Her discipline, perseverance and determination led her to be part of the Canadian and international sports elite. An athlete affirmed by her successes, spirit for competition and versatility, Chantal Petitclerc has participated in competitions of all distances, in sprints as well as middle-distance and marathon events. She holds the Canadian record in all categories in the T4 class and holds the 100-metre world record as well. She has also won numerous medals for various world championships. She was a two-time bronze medallist in the 100-metre and 200-metre at the Paralympic Games in Barcelona in 1992 and won five medals (gold in the 100-metre and 200-metre and silver in the 400-metre, 800-metre and 1500-metre) at the Atlanta Games in 1996. Among her major performances, she placed first in the Winnipeg (1989), Toronto (1990, 1997), Montreal (1995) and Ottawa (2000) marathons. In 1999, Chantal Petitclerc was honoured for her contribution to the advancement of women in track and field by the International Amateur Athletic Federation (IAAF).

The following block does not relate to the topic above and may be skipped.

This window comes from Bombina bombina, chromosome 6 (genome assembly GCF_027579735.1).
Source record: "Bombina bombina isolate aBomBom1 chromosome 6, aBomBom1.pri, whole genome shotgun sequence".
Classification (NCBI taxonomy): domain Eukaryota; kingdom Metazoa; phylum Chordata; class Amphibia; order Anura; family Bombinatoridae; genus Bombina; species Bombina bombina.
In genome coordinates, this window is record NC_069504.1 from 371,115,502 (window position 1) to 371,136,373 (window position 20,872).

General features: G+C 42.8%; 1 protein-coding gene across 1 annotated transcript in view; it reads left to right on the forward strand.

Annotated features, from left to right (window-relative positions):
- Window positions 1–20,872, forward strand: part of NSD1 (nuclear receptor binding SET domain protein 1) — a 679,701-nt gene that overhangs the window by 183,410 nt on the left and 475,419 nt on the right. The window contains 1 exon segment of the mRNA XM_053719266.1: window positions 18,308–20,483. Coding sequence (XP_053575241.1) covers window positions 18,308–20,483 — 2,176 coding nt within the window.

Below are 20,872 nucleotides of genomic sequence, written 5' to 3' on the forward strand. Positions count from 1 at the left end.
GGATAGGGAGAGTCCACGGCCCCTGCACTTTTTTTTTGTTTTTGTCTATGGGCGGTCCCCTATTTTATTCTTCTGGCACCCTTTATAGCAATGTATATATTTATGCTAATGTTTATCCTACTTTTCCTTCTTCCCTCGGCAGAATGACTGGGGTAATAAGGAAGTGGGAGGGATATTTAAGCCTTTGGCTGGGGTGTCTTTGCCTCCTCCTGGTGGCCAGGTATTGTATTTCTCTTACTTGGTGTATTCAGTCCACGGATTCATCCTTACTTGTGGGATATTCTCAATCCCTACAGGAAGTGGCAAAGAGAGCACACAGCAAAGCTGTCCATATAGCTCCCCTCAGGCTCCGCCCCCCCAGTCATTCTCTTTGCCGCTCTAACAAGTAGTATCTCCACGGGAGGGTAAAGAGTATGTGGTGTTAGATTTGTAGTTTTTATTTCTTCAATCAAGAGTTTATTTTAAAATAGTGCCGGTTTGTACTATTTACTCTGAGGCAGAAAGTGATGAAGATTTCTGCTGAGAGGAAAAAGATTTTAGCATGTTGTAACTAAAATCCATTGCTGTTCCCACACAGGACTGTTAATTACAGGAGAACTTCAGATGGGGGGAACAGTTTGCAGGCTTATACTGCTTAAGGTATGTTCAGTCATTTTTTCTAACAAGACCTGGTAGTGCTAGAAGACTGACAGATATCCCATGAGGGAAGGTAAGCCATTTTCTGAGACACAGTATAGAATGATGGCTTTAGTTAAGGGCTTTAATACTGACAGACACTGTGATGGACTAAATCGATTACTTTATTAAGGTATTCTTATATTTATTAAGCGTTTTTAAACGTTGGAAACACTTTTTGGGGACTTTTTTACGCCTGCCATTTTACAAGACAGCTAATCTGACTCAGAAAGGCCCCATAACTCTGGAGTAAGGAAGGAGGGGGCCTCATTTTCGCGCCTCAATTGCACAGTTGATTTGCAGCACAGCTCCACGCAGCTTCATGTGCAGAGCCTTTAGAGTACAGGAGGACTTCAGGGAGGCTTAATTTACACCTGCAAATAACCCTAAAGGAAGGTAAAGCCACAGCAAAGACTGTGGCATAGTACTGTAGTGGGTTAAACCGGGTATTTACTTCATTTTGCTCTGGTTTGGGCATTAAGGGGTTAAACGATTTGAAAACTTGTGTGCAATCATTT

Chantal Petitclerc's success as an athlete did not stop there. Since 2000, she has continued to collect medals in major sporting events. She received four medals (gold in the 200-metre and 800-metre and silver in the 100-metre and 400- metre) at the 2000 Sydney Paralympics, beating her long-time rival, Australian Louise Sauvage. In 2002, she swept first place at the Commonwealth Games in England. But her most remarkable exploit was at the Olympic and Paralympic Games in Athens when she came back from Greece with five Paralympic gold medals (the 100-metre, 200-metre, 400-metre, 800-metre and 1500-metre wheelchair races), and a first place in the 800-metre at the Olympics, where the race was featured as a demonstration sport. She has continued to dazzle us in 2005 with two gold medals (200-metre and 1500-metre) at the Paralympic World Cup in England. And this is only a partial list of her accomplishments.